Google just announced at I/O that it has acquired Appurify, a startup that lets developers automate testing and optimization of their mobile apps and websites. Appurify will stay open as freemium cross-platform service but get a big boost in distribution as it becomes integrated into the Google developer tool stack.
Appurify’s big value add is helping developers handle fragmentation. It permits wide-scale testing on a big range of gadgets, so devs can catch bugs and other performance issues on devices they can’t test on themselves.
That’s an especially big deal for Android. Apple CEO Tim Cook jabbed Google at WWDC earlier this month, quoting a ZDnet article saying the fragmentation issue makes Android a “toxic hellstew of vulnerabilities”. But beyond security, just making sure apps run properly on devices from different OEMs with various operating systems and screen sizes is a challenge.
Appurify gives Google an in-house testing service it can point developers to. The service will slot in amongst a variety of Google development tools like Android Studio and Google Cloud Messaging.
Appurify has raised a total of $6.3 million from investors including Google Ventures, making it another example of Google investing before it acquires companies. Data Collective, Radar Partners, Felicis Ventures, and Foundation Capital also invested in both Appurify’s 2012 seed round and $4.5 million Series A from March 2013.
Google Play manager Ellie Powers came out on stage to announce the acquisition. She explained that “You’ve told us that testing can be painful and we want it to be easy…Appurify is leading the way in replicating how you app performs in the real world and we’re excited to help them further scale and bring their expertise to your app development process.”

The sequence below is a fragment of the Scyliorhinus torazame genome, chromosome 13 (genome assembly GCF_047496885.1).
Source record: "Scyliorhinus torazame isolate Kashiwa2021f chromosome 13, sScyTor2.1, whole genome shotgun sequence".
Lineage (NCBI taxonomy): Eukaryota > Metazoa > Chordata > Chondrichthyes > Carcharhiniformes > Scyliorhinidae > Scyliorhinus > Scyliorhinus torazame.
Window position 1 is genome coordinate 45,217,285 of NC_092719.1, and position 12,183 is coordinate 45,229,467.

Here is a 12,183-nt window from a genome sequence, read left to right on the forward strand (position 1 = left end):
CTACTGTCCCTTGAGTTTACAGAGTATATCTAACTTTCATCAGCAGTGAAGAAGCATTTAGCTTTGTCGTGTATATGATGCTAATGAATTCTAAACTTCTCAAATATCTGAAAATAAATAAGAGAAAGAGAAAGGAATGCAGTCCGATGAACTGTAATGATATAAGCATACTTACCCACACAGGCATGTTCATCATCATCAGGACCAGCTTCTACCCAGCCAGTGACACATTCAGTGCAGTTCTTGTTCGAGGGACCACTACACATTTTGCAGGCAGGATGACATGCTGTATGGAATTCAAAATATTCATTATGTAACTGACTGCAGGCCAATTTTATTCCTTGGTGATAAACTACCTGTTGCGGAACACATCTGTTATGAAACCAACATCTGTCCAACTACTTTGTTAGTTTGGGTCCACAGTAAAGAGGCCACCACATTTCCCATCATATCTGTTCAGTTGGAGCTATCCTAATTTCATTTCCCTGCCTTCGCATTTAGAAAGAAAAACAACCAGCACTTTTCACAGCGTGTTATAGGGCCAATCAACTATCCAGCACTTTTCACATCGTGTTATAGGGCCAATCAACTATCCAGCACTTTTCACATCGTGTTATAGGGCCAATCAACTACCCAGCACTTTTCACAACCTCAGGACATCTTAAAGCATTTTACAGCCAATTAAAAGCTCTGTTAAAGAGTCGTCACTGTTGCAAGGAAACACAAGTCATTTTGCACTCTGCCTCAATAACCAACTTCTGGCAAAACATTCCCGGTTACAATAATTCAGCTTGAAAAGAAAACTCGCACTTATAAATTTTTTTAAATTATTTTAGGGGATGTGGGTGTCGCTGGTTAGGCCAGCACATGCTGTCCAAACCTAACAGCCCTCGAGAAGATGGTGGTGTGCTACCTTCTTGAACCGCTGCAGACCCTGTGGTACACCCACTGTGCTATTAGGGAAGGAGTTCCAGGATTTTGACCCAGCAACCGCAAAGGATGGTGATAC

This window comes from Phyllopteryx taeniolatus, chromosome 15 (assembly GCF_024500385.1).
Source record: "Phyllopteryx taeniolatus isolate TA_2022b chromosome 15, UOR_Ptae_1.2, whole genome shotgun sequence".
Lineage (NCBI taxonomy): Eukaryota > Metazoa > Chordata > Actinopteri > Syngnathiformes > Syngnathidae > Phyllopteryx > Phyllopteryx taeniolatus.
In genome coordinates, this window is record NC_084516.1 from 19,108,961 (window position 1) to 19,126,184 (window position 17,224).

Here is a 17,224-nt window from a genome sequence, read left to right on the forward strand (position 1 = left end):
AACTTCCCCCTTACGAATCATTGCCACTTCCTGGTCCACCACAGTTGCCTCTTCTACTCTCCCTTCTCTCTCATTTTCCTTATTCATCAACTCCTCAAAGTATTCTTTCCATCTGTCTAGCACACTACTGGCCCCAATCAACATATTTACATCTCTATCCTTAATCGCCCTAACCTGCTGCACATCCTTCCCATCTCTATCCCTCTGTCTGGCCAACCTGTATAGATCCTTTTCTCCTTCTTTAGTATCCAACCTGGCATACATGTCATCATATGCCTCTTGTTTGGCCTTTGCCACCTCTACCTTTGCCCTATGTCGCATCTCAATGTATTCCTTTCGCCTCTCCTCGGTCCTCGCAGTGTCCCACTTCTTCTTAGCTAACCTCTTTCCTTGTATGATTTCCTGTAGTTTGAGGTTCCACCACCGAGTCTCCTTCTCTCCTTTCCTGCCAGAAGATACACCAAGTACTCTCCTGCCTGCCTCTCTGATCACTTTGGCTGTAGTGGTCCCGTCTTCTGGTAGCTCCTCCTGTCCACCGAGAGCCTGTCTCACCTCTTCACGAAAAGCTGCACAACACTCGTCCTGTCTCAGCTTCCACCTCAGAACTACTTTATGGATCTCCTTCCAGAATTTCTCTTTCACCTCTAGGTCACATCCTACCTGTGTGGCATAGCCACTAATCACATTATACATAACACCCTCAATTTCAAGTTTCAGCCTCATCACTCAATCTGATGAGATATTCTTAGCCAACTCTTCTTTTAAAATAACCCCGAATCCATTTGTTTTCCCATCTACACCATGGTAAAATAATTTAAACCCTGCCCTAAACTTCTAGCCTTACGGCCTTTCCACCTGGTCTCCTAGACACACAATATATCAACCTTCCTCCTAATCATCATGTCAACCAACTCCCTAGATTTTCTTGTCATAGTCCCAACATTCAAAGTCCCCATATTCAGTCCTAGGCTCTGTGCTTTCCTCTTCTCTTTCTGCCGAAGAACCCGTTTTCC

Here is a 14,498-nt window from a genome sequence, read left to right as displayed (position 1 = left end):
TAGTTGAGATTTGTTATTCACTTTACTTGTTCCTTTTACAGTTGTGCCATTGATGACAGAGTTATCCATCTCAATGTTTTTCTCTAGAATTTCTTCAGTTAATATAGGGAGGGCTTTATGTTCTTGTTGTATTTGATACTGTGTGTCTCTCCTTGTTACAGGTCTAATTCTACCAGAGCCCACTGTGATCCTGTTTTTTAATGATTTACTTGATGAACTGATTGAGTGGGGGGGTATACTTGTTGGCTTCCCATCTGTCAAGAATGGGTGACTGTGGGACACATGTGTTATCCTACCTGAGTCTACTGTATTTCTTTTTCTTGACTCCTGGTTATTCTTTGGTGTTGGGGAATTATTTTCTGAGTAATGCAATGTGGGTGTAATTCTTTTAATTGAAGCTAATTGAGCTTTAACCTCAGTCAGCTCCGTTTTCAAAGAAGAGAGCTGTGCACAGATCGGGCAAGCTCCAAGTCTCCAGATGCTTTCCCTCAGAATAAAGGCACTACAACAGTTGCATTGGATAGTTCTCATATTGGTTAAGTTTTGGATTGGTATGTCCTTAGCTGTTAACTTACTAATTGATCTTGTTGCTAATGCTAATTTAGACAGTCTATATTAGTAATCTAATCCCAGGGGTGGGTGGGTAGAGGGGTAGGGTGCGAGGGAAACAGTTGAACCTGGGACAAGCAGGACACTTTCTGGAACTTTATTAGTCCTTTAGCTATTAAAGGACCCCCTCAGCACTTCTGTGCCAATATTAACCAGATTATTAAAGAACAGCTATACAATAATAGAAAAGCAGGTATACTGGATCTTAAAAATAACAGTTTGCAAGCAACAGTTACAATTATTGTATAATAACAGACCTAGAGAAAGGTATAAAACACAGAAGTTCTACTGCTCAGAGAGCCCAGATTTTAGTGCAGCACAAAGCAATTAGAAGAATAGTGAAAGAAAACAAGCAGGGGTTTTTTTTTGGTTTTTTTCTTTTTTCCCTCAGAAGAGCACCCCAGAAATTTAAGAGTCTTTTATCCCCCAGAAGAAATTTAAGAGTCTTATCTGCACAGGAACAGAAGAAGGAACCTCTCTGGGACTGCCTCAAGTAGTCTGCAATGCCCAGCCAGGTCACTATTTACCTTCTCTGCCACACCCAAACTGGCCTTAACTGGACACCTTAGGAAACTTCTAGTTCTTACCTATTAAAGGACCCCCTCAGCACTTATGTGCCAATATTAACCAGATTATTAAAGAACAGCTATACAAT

Along with testing across devices, Appurify can also make sure apps run all over the world, even on shotty connections in emerging markets. Powers explained “Appurify’s service can simulate a specific mobile network, and can even simulate what happens if the connection is weak or drops out completely.” This feature makes Appurify like an open, software version of Facebook, Ericsson, and Internet.org’s physical “Innovation Lab” for testing across weak international networks.
In its blog post announcing the move, Appurify says “For our existing customers, Appurify’s tools for mobile developers will continue to be available for the time being. Longer term, we look forward to working closely with our new colleagues to incorporate our tools into Google’s developer platform.”
Google’s purchase of Appurify makes Apple’s testing toolset seem incomplete. Apple acquired Testflight last year and just rolled out a new way to launch beta versions of iOS apps. But Testflight focuses on usability testing with real humans while Appurify gives Google’s developer clients more automated ways to investigate backend, connectivity, and fragmentation issues as well.
With Google’s help, Appurify could make Android’s ‘toxic hellstew’ easier for developers to swallow.